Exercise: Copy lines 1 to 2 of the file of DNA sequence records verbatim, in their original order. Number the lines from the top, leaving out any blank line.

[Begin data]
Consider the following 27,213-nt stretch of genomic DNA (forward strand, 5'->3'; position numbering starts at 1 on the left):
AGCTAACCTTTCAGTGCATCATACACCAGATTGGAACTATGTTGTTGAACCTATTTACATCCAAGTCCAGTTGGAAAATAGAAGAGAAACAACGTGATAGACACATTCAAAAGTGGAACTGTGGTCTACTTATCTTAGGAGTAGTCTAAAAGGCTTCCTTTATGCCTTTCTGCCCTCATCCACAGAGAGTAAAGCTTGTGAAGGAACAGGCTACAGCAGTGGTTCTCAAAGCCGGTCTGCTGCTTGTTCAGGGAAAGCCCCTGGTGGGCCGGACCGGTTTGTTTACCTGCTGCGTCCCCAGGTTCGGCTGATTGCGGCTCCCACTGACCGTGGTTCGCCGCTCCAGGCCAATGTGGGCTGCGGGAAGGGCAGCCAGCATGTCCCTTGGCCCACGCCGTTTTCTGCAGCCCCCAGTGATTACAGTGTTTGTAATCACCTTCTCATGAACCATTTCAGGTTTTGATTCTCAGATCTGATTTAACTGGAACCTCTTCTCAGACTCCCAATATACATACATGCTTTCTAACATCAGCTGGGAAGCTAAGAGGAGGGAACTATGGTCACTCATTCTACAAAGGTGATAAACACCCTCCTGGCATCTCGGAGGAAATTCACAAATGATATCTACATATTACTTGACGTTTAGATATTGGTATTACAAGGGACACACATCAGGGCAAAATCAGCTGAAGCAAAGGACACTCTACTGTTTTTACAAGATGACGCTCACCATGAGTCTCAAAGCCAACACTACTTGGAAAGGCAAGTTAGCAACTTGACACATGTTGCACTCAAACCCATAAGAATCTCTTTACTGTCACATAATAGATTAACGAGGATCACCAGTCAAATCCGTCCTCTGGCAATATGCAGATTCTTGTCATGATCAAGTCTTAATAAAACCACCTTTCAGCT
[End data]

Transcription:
Consider the following 27,213-nt stretch of genomic DNA (forward strand, 5'->3'; position numbering starts at 1 on the left):
AGCTAACCTTTCAGTGCATCATACACCAGATTGGAACTATGTTGTTGAACCTATTTACATCCAAGTCCAGTTGGAAAATAGAAGAGAAACAACGTGATAGACACATTCAAAAGTGGAACTGTGGTCTACTTATCTTAGGAGTAGTCTAAAAGGCTTCCTTTATGCCTTTCTGCCCTCATCCACAGAGAGTAAAGCTTGTGAAGGAACAGGCTACAGCAGTGGTTCTCAAAGCCGGTCTGCTGCTTGTTCAGGGAAAGCCCCTGGTGGGCCGGACCGGTTTGTTTACCTGCTGCGTCCCCAGGTTCGGCTGATTGCGGCTCCCACTGACCGTGGTTCGCCGCTCCAGGCCAATGTGGGCTGCGGGAAGGGCAGCCAGCATGTCCCTTGGCCCACGCCGTTTTCTGCAGCCCCCAGTGATTACAGTGTTTGTAATCACCTTCTCATGAACCATTTCAGGTTTTGATTCTCAGATCTGATTTAACTGGAACCTCTTCTCAGACTCCCAATATACATACATGCTTTCTAACATCAGCTGGGAAGCTAAGAGGAGGGAACTATGGTCACTCATTCTACAAAGGTGATAAACACCCTCCTGGCATCTCGGAGGAAATTCACAAATGATATCTACATATTACTTGACGTTTAGATATTGGTATTACAAGGGACACACATCAGGGCAAAATCAGCTGAAGCAAAGGACACTCTACTGTTTTTACAAGATGACGCTCACCATGAGTCTCAAAGCCAACACTACTTGGAAAGGCAAGTTAGCAACTTGACACATGTTGCACTCAAACCCATAAGAATCTCTTTACTGTCACATAATAGATTAACGAGGATCACCAGTCAAATCCGTCCTCTGGCAATATGCAGATTCTTGTCATGATCAAGTCTTAATAAAACCACCTTTCAGCT